Sponsored by:

Comment, blog & share photos

Log in | Become a member
The Honolulu Advertiser

Posted on: Monday, November 19, 2001

New anti-terror tools must be used cautiously

Our war on terror has spawned an astounding range of new tools for investigators and law enforcement personnel.

Few Americans want to see authorities handicapped in their war against this shadowy enemy. But there is rising concern that the balance between efficient law enforcement and civil liberties has tipped too far toward efficiency.

At some point, the United States could lose the moral high ground if it abandons the very freedoms it says it is fighting for.

One particularly troublesome proposal would use military terror tribunals rather than civilian courts to try those accused of terrorism.

"Foreign terrorists who commit war crimes against the United States in my judgment are not entitled to and do not deserve the protections of the United States Constitution," Attorney Gen. John Ashcroft said this week.

The problem with this appalling logic is that it assumes we know who is guilty and what they are guilty of even before we try them. Effectively, Ashcroft suggests suspending the Constitution for those merely suspected of terrorism.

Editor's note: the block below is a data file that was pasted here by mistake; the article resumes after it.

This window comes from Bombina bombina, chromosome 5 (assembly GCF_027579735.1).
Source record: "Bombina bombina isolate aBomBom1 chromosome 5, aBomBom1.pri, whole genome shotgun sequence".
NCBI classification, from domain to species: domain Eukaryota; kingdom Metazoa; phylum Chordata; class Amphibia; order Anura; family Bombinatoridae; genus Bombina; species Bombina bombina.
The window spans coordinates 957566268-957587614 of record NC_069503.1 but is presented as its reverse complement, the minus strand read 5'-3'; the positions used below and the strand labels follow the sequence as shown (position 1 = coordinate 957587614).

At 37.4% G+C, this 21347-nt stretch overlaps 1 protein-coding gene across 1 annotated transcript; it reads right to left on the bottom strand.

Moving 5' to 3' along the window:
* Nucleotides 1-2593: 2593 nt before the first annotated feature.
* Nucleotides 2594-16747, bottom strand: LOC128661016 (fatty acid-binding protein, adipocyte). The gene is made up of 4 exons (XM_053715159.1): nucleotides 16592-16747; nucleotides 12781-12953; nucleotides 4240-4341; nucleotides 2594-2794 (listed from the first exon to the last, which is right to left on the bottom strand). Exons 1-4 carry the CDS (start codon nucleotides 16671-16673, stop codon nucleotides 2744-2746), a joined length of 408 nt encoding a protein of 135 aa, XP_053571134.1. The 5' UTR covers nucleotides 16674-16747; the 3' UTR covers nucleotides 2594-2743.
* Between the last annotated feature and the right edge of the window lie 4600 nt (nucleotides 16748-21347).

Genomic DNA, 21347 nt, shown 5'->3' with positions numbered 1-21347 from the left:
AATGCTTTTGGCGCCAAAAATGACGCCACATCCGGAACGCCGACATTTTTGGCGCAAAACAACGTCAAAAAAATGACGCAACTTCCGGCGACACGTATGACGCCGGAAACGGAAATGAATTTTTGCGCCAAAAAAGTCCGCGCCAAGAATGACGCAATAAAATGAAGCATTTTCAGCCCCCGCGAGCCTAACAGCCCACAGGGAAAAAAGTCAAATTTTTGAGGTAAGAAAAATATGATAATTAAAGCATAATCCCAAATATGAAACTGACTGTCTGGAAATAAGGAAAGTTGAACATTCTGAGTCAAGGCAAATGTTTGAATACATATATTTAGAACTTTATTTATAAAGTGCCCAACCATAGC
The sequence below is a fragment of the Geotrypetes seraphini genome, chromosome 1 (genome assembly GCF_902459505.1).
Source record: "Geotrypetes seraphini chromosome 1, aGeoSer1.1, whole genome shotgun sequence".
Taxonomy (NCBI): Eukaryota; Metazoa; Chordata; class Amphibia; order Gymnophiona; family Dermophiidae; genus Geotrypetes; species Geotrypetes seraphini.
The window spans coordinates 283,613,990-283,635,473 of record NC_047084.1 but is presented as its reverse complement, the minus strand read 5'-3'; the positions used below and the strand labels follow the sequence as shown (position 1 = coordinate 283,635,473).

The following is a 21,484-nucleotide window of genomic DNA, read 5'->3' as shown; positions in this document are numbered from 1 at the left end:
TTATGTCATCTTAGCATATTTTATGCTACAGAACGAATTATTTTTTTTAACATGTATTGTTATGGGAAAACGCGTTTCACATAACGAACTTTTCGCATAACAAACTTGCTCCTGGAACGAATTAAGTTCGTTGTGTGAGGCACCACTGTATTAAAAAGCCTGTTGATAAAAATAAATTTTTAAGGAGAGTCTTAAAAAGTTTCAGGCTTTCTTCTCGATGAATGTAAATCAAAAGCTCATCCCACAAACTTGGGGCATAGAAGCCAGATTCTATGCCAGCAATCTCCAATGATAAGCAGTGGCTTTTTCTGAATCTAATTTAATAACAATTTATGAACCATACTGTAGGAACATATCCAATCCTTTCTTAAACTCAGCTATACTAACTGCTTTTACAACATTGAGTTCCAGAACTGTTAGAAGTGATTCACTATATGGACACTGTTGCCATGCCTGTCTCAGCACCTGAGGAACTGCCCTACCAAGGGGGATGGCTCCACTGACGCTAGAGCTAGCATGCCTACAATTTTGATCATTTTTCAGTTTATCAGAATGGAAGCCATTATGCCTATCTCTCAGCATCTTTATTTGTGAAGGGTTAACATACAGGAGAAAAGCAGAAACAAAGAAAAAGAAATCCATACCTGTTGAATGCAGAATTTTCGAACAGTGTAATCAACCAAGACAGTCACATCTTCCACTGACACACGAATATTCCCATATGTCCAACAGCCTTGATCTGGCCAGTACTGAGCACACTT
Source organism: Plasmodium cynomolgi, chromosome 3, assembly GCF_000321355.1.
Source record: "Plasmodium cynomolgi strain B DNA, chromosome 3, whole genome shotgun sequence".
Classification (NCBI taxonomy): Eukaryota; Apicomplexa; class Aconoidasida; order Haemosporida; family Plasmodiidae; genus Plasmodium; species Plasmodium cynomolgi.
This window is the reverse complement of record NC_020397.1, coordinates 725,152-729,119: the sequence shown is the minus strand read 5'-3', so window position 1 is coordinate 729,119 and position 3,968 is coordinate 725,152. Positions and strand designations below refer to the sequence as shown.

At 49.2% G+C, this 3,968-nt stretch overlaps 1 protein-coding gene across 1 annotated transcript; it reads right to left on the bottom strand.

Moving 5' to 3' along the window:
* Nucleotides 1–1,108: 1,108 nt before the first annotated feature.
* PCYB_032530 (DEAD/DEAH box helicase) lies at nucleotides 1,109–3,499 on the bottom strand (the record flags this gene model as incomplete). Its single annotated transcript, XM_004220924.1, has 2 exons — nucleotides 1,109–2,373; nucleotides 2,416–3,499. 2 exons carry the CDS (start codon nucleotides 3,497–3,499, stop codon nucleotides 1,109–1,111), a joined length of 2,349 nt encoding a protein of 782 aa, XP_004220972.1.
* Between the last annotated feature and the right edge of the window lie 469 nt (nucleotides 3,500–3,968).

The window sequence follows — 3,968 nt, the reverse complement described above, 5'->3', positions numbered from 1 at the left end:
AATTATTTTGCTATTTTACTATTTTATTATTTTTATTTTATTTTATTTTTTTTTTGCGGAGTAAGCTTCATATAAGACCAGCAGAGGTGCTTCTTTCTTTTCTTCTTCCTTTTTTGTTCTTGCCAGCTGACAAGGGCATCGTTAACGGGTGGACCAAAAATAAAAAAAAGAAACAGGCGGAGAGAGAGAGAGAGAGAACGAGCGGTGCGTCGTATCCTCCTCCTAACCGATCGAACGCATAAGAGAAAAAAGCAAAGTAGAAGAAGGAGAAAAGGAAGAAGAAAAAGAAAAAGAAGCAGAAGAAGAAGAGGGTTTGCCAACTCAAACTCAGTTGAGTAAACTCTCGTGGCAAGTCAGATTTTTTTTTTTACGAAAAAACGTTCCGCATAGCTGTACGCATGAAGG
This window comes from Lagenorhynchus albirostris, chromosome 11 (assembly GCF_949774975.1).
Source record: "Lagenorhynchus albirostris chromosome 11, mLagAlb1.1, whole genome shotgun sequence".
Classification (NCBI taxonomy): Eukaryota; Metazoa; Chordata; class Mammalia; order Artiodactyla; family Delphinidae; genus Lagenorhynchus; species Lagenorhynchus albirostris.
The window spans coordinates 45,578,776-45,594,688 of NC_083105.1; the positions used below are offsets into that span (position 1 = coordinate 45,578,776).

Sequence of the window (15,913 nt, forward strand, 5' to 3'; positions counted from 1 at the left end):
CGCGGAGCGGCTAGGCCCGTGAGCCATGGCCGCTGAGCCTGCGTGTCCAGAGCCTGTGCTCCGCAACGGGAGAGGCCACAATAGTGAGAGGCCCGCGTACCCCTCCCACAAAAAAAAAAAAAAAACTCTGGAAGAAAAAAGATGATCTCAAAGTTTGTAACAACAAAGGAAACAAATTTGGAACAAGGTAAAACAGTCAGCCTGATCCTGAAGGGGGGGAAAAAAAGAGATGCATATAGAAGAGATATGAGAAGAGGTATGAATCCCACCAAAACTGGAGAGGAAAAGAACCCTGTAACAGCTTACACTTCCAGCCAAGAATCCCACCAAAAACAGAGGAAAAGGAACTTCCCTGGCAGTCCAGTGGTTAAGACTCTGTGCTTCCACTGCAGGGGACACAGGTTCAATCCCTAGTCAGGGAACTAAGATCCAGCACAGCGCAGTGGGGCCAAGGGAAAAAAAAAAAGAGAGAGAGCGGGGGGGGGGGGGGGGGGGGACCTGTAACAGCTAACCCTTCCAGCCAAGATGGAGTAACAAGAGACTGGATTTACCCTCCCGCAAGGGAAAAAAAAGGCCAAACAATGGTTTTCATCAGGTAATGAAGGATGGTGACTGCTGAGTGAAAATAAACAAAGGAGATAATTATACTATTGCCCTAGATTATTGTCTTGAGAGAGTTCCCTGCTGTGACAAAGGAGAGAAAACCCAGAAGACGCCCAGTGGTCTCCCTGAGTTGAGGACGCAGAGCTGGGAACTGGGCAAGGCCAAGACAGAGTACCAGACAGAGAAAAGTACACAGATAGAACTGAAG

Already, there are hundreds of foreign-born nationals being held in detention. No one suggests the Bush administration intends to simply run these people through a modern-day Star Chamber. But there is no way of knowing for sure.

As we move toward swift, secret and perhaps retaliatory justice, it is interesting to note what happened in Afghanistan last week within the Taliban justice system. Judges there said they were reluctant to proceed with the trials of Western aid workers (including some Americans) because they feared they could not be fair at a time the Americans were bombing their country.

Is there a lesson here?

Beyond insisting on maintaining our quality of justice, there is a practical reason for caution. If the rest of the world — particularly the Muslim world — perceives the process as a kangaroo court conducted in secret, it is likely to conclude we simply didn't have the evidence to convict fairly.

And if that happens, we gain nothing.